From art to science, ‘Brain Gaming’ is a research project conducted by Next Generation Neural Interfaces Lab, which connects technology to our nervous system. This involves the development of headbands able to decode what frequency you are looking at on a screen. A Master’s student involved in this project showed us squares displayed on a monitor, located at each corner of the screen and flashing at different frequencies. He explained that looking at the square flashing at 7Hz sent a signal to your brain equal to 7 Hz, which is then picked up by electrodes on the headband. Currently, the lab is working on an algorithm that decodes which frequency you are looking at, which could help control a video game with your mind or be used to control a mouse on a computer.
THE WELLBEING OF LIFE
The Wellbeing of Life was an interactive collaboration with the public to determine which factors most impact mental health at different points in life. Conducted by The Study of Cognition, Adolescents and Mobile Phones (SCAMP), the public were invited to write down factors they thought most affected mental health on cards and tie them up using string on a net which served as a timeline spanning from youth to old age. Examples included sexuality, university, and pressure to find a life partner during early adulthood, to fear of being alone and toxic family relationships in older age.
TALK: THE SCIENCE BEHIND GAMBLING ADDICTION
Imperial invited an expert panel to discuss the unique nature of gambling disorders, and how the interplay between biology and societal impact leads to a disease that is hard to characterize. Among the panelists sat Dr David Erritzoe, a consultant psychiatrist whose research team is attempting to determine the neurobiological basis of gambling addiction by mapping the brain to develop novel treatments. Dr Erritzoe recalled an experiment conducted on Paul Merson (former professional football player and gambling addict) which showed evidence that Merson’s brain responded more to gambling images than those depicting food, family, or nature. In effect, they explored how gambling adverts appear to act as triggers, with even the anticipation to an act of gambling increasing the levels of dopamine in the brain, the “feel-good” hormone associated with feelings of reward.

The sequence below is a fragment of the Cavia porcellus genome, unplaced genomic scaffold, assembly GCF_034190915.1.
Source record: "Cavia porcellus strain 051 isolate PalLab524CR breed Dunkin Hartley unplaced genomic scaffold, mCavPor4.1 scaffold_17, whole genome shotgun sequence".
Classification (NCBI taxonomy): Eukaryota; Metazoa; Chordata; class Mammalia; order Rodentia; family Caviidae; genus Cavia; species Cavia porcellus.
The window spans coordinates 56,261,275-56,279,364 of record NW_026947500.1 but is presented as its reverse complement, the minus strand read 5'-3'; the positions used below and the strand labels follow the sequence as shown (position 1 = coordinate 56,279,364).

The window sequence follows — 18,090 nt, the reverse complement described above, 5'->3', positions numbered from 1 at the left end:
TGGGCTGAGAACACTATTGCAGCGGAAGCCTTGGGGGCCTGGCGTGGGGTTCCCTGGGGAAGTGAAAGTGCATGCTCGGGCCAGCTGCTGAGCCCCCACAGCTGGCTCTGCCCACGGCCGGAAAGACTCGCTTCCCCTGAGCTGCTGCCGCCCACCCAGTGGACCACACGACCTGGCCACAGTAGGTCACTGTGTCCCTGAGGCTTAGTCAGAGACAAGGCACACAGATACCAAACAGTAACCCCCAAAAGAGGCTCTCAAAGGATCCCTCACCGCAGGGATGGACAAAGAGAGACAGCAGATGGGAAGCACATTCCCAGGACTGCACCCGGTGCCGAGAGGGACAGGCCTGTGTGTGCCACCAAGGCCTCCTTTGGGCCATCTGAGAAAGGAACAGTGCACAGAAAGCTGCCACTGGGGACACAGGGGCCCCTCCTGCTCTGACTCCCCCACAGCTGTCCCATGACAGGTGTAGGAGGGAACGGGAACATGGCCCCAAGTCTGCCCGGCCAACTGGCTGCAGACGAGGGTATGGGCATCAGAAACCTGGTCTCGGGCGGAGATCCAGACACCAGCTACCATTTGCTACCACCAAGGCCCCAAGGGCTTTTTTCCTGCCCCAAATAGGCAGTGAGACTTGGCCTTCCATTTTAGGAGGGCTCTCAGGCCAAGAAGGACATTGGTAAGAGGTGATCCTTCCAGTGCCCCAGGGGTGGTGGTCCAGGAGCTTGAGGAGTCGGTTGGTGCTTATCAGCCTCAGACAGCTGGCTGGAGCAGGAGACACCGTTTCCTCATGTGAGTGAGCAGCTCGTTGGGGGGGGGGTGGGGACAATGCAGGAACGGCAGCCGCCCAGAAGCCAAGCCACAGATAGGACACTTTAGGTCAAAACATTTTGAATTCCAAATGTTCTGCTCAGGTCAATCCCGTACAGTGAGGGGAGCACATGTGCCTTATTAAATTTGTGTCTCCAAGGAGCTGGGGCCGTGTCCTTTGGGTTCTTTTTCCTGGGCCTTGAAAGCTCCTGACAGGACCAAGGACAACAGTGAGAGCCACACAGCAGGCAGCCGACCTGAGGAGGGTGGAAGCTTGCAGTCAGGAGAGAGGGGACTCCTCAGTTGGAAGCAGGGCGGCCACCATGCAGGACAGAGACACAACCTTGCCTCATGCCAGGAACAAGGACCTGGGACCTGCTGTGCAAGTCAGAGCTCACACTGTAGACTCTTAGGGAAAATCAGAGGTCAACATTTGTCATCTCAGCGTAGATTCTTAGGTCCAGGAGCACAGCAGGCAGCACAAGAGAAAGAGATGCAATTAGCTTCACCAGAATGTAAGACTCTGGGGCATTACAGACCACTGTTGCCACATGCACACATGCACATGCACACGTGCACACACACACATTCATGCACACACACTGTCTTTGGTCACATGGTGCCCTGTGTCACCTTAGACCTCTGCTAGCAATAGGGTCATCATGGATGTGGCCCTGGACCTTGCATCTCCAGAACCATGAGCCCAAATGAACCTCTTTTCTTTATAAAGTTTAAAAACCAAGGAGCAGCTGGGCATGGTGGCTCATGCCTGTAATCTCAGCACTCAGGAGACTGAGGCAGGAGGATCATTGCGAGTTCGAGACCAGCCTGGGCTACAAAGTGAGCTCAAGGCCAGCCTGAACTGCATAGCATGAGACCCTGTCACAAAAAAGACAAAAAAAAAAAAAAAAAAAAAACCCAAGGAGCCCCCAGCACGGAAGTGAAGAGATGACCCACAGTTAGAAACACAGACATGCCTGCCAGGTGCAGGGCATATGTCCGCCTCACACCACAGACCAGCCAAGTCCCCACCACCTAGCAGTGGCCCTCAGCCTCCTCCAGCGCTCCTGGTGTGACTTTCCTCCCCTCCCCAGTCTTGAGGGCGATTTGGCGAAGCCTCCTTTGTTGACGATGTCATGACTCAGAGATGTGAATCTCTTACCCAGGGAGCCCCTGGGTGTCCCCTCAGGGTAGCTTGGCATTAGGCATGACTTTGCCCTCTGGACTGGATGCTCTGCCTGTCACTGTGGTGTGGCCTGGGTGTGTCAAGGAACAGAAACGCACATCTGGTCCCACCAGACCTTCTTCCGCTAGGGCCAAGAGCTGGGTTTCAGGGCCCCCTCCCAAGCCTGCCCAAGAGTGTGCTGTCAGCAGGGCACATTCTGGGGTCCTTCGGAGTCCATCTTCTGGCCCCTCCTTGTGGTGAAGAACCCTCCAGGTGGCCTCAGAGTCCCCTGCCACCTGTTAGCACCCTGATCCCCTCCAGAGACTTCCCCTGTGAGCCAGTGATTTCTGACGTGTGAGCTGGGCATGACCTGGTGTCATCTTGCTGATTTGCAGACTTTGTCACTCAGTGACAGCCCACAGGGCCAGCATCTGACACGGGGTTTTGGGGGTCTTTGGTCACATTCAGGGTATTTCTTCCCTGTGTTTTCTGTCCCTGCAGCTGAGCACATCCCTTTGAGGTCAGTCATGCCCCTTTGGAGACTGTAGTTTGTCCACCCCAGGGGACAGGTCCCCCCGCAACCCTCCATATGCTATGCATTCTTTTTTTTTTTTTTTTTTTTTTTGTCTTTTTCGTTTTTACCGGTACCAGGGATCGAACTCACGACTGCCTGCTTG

DESIGNING FOR DEMENTIA
With an ageing population, limited options for point of care treatments, and no cures currently available, the development and design of novel technologies to help dementia patients is essential. Patients are often left alone, isolated, and unable to receive the care they require, leading to preventable hospital admissions. The Care Research & Technology center, based at Imperial, looks at human-centered design, working directly with patients affected by dementia, clinical care teams, and software engineers. The team have developed a combination of off-shelf devices and in-house technologies. Passive devices include those able to track a patient’s behavior and health, gathering data from home, such as devices that take temperature and test for UTIs. This data travels to clinical dashboards, an app designed by the software engineers which logs and monitors patient health daily, and is then reviewed by the monitoring team. Interestingly, the data is directly available to researchers, a unique data retrieval system that takes information straight from the patient's home rather than isolated from clinical trials in a lab environment. But, it’s not only about the science. From the participants perspective, there is someone there to check in on them, allowing them to feel cared for and reducing the isolation many older patients feel.
NEURON STRING ART
The neuron string art station, led by scientists at Imperial, researched how neuronal death leads to a loss of brain connectivity and how we can target this process to treat dementia. Laurie O’Garro, a string artist and teacher at the stall, described how she runs string art workshops for both children and adults to escape the distractions of daily life. In this activity, people were guided to stitch into cardboard pieces displaying the photo of a brain. Laurie described how the lines stitched symbolized the brain of patients with dementia, with sections of tightly woven string gradually distancing, depicting how thoughts would become more sparse and harder to connect.